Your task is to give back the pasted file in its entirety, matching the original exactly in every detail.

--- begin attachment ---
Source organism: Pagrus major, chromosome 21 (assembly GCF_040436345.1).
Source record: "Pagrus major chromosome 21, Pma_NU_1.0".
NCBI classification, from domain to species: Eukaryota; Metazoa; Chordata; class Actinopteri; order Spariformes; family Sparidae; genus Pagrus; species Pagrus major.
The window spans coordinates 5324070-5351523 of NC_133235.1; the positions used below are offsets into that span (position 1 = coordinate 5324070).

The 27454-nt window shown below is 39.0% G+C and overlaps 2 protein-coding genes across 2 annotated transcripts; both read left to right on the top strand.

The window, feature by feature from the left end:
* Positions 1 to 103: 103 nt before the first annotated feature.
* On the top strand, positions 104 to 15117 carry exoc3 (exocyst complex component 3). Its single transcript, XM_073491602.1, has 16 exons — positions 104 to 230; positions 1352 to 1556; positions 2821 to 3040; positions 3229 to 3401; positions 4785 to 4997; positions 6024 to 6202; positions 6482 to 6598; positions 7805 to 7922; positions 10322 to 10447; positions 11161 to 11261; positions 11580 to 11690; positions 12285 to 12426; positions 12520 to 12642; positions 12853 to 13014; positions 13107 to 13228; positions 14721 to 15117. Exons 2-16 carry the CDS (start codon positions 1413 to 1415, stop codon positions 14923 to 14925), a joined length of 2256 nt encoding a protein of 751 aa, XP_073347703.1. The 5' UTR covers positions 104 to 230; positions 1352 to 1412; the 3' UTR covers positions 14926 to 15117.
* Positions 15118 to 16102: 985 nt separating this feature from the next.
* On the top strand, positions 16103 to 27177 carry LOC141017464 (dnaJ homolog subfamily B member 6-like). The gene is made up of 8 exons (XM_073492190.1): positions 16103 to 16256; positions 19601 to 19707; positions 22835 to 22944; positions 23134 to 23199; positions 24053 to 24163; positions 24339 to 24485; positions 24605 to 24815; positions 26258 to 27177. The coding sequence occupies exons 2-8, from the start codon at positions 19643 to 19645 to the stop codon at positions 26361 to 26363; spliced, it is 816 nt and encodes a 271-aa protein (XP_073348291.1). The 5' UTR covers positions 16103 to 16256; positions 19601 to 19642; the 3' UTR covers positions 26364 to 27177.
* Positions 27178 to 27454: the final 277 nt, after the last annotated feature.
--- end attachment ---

Source organism: Pagrus major, chromosome 21 (assembly GCF_040436345.1).
Source record: "Pagrus major chromosome 21, Pma_NU_1.0".
NCBI classification, from domain to species: Eukaryota; Metazoa; Chordata; class Actinopteri; order Spariformes; family Sparidae; genus Pagrus; species Pagrus major.
The window spans coordinates 5324070-5351523 of NC_133235.1; the positions used below are offsets into that span (position 1 = coordinate 5324070).

The 27454-nt window shown below is 39.0% G+C and overlaps 2 protein-coding genes across 2 annotated transcripts; both read left to right on the top strand.

The window, feature by feature from the left end:
* Positions 1 to 103: 103 nt before the first annotated feature.
* On the top strand, positions 104 to 15117 carry exoc3 (exocyst complex component 3). Its single transcript, XM_073491602.1, has 16 exons — positions 104 to 230; positions 1352 to 1556; positions 2821 to 3040; positions 3229 to 3401; positions 4785 to 4997; positions 6024 to 6202; positions 6482 to 6598; positions 7805 to 7922; positions 10322 to 10447; positions 11161 to 11261; positions 11580 to 11690; positions 12285 to 12426; positions 12520 to 12642; positions 12853 to 13014; positions 13107 to 13228; positions 14721 to 15117. Exons 2-16 carry the CDS (start codon positions 1413 to 1415, stop codon positions 14923 to 14925), a joined length of 2256 nt encoding a protein of 751 aa, XP_073347703.1. The 5' UTR covers positions 104 to 230; positions 1352 to 1412; the 3' UTR covers positions 14926 to 15117.
* Positions 15118 to 16102: 985 nt separating this feature from the next.
* On the top strand, positions 16103 to 27177 carry LOC141017464 (dnaJ homolog subfamily B member 6-like). The gene is made up of 8 exons (XM_073492190.1): positions 16103 to 16256; positions 19601 to 19707; positions 22835 to 22944; positions 23134 to 23199; positions 24053 to 24163; positions 24339 to 24485; positions 24605 to 24815; positions 26258 to 27177. The coding sequence occupies exons 2-8, from the start codon at positions 19643 to 19645 to the stop codon at positions 26361 to 26363; spliced, it is 816 nt and encodes a 271-aa protein (XP_073348291.1). The 5' UTR covers positions 16103 to 16256; positions 19601 to 19642; the 3' UTR covers positions 26364 to 27177.
* Positions 27178 to 27454: the final 277 nt, after the last annotated feature.